Start with a frank conversation.
If you’re an aunt or uncle who doesn’t have kids of your own, Dr. Lakshmin said, it’s almost like you have to learn a different language. “You’re not versed in the world of being a parent. The TV shows, the toys, all of the struggles,” she said. “It’s really hard to even know what questions to ask.”
It can be helpful to start by asking your sibling about what their hopes and expectations are for you, said Joseph S. Tan, a clinical psychologist in the department of family medicine at UVA Health in Virginia.
“Different people are going to have different needs and different wants,” Dr. Tan said, “and some things they would prefer to handle themselves, and other things they would want a little help with.” He recommended being honest about what you’re hoping for with this budding relationship, too, and why you need your sibling’s help.
You can also support your sibling by putting forth a little more effort in the beginning, just after your niece or nephew is born, Dr. Lakshmin said. Maybe that means offering to babysit or help do laundry every Wednesday. Or if you live far away, Dr. Lakshmin suggested, you might send your sibling dinner one night per week for a few weeks.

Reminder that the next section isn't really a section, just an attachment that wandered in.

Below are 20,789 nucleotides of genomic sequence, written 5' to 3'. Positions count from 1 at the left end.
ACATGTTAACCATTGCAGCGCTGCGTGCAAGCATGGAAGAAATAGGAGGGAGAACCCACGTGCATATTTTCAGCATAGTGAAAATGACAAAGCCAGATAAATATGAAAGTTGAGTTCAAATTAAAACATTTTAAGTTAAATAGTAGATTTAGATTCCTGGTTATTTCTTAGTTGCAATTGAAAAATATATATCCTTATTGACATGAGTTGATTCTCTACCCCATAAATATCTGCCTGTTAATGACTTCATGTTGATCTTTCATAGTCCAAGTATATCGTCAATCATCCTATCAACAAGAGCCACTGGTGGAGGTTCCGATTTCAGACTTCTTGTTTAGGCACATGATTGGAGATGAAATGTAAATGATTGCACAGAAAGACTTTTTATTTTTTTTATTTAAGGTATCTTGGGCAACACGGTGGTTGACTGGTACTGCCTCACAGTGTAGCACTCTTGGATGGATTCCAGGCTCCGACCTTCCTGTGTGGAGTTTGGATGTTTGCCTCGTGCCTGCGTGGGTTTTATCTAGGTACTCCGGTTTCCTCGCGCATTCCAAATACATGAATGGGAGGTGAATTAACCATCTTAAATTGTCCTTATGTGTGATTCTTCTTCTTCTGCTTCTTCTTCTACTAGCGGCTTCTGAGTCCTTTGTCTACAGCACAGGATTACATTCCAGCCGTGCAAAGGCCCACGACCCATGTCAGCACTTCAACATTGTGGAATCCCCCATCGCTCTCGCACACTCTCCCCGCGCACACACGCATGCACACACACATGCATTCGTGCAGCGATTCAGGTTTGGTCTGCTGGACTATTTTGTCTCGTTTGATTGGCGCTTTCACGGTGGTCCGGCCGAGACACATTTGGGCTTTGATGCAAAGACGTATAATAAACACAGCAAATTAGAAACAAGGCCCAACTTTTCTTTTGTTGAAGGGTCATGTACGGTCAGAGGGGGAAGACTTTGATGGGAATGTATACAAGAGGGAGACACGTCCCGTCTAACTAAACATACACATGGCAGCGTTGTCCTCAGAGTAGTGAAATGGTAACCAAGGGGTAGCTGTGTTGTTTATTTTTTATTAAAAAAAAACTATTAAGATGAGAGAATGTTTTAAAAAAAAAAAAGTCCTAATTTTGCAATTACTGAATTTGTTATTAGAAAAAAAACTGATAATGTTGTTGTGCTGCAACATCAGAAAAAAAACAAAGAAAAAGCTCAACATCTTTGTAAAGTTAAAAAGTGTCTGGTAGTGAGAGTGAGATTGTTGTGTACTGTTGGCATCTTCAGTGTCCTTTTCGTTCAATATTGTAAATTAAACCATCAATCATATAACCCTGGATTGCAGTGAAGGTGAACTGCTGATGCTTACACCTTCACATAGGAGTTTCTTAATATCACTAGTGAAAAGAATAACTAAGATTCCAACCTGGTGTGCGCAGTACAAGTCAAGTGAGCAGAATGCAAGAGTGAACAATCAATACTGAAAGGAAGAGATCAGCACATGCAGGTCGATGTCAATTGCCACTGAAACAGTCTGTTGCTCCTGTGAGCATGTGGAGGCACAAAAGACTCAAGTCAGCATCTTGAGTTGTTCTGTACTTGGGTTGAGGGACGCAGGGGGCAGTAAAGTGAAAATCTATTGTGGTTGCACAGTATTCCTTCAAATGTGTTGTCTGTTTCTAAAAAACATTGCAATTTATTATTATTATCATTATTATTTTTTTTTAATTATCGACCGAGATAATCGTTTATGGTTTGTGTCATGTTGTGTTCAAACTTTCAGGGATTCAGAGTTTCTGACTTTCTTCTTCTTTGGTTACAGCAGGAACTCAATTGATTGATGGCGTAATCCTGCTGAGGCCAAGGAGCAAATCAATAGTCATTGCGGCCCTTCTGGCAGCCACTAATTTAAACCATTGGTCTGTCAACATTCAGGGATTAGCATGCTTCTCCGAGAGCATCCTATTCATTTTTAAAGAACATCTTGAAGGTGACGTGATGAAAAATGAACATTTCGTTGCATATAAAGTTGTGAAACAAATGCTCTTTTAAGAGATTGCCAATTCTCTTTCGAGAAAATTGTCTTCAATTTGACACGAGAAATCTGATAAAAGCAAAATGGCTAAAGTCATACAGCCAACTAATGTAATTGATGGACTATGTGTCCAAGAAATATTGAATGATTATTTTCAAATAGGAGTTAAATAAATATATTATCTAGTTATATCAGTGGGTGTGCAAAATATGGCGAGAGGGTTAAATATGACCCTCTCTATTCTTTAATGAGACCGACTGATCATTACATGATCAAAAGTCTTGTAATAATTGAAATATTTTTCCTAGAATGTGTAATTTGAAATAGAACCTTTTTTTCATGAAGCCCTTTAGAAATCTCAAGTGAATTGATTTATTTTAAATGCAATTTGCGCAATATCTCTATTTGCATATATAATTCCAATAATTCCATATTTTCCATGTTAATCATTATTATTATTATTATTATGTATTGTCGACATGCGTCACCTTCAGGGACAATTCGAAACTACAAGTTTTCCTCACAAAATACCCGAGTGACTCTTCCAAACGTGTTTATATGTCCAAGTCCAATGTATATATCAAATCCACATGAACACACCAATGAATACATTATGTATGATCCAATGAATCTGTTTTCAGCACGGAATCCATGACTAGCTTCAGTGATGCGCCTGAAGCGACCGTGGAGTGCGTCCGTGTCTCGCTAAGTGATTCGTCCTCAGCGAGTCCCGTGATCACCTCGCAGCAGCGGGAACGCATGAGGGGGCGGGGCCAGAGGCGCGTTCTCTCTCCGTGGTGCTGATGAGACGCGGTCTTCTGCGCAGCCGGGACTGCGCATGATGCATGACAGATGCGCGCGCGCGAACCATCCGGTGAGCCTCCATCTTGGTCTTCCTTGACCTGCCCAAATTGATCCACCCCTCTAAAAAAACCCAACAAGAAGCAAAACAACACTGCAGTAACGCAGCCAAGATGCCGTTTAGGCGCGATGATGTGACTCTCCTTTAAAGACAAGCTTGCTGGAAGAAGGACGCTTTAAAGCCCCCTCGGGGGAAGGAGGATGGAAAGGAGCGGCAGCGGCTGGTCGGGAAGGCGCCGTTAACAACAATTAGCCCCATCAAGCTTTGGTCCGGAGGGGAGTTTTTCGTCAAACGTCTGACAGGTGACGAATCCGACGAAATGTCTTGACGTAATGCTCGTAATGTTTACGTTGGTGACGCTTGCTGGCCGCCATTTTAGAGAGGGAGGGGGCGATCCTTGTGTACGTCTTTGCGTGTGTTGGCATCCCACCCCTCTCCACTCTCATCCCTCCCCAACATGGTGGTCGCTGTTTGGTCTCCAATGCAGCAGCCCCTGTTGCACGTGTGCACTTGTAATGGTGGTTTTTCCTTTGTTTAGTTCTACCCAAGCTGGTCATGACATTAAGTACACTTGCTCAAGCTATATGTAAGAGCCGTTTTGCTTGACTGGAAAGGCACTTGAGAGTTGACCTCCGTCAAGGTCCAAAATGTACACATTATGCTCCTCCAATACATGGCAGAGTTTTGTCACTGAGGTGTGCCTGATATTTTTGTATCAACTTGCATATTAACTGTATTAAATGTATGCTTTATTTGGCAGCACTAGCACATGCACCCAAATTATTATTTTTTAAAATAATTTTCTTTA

“Things like that, that aren’t even necessarily having to do with your connection with your niece or nephew,” she said, “but just supporting your sibling through a hard time, so that your sibling sort of knows like, ‘Hey, I’m here, I want to be involved.’”
Create a regular ritual.
Planning one night a week that you’ll read a story together in person or over Zoom, or a yearly vacation for the whole family, can lighten your sibling’s load and strengthen family connections, the experts said.
“The key is having something regular,” Dr. Lakshmin said, so parents can know, “‘Thursday night we don’t have to worry about dinner because it’s going to be takeout that my sister is going to send. Or Saturday night I get to have 20 minutes of free time to drink a glass of wine in peace because Joey is going to get a Zoom book.’”